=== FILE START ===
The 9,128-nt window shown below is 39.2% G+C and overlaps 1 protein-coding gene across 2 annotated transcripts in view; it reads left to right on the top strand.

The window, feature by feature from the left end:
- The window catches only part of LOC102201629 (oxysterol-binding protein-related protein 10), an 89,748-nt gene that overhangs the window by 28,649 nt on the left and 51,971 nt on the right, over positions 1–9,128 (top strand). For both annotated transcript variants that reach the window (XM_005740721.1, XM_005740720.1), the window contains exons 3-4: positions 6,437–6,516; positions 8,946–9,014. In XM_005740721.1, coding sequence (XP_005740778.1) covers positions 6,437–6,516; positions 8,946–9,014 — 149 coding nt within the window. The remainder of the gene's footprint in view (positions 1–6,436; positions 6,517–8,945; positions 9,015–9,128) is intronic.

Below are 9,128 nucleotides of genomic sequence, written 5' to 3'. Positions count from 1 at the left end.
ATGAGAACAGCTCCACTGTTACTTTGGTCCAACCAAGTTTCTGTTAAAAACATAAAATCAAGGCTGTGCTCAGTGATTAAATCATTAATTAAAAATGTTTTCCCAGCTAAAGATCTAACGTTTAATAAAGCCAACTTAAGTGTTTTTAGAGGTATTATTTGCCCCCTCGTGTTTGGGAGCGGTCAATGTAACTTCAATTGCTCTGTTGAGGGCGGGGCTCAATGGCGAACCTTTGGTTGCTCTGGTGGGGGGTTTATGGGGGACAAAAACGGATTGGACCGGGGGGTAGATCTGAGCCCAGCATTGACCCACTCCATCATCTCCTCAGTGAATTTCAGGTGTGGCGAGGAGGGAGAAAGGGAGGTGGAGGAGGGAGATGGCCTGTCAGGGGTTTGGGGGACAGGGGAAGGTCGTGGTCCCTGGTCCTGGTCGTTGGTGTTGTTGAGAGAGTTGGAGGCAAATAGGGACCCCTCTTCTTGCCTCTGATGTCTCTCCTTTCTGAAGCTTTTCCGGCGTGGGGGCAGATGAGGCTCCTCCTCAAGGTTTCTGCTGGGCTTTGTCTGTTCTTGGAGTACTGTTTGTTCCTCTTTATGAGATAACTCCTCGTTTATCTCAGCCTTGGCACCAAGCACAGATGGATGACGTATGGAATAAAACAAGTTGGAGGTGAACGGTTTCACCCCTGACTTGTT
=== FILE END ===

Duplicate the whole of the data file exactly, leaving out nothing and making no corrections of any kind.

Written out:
The 9,128-nt window shown below is 39.2% G+C and overlaps 1 protein-coding gene across 2 annotated transcripts in view; it reads left to right on the top strand.

The window, feature by feature from the left end:
- The window catches only part of LOC102201629 (oxysterol-binding protein-related protein 10), an 89,748-nt gene that overhangs the window by 28,649 nt on the left and 51,971 nt on the right, over positions 1–9,128 (top strand). For both annotated transcript variants that reach the window (XM_005740721.1, XM_005740720.1), the window contains exons 3-4: positions 6,437–6,516; positions 8,946–9,014. In XM_005740721.1, coding sequence (XP_005740778.1) covers positions 6,437–6,516; positions 8,946–9,014 — 149 coding nt within the window. The remainder of the gene's footprint in view (positions 1–6,436; positions 6,517–8,945; positions 9,015–9,128) is intronic.

Below are 9,128 nucleotides of genomic sequence, written 5' to 3'. Positions count from 1 at the left end.
ATGAGAACAGCTCCACTGTTACTTTGGTCCAACCAAGTTTCTGTTAAAAACATAAAATCAAGGCTGTGCTCAGTGATTAAATCATTAATTAAAAATGTTTTCCCAGCTAAAGATCTAACGTTTAATAAAGCCAACTTAAGTGTTTTTAGAGGTATTATTTGCCCCCTCGTGTTTGGGAGCGGTCAATGTAACTTCAATTGCTCTGTTGAGGGCGGGGCTCAATGGCGAACCTTTGGTTGCTCTGGTGGGGGGTTTATGGGGGACAAAAACGGATTGGACCGGGGGGTAGATCTGAGCCCAGCATTGACCCACTCCATCATCTCCTCAGTGAATTTCAGGTGTGGCGAGGAGGGAGAAAGGGAGGTGGAGGAGGGAGATGGCCTGTCAGGGGTTTGGGGGACAGGGGAAGGTCGTGGTCCCTGGTCCTGGTCGTTGGTGTTGTTGAGAGAGTTGGAGGCAAATAGGGACCCCTCTTCTTGCCTCTGATGTCTCTCCTTTCTGAAGCTTTTCCGGCGTGGGGGCAGATGAGGCTCCTCCTCAAGGTTTCTGCTGGGCTTTGTCTGTTCTTGGAGTACTGTTTGTTCCTCTTTATGAGATAACTCCTCGTTTATCTCAGCCTTGGCACCAAGCACAGATGGATGACGTATGGAATAAAACAAGTTGGAGGTGAACGGTTTCACCCCTGACTTGTT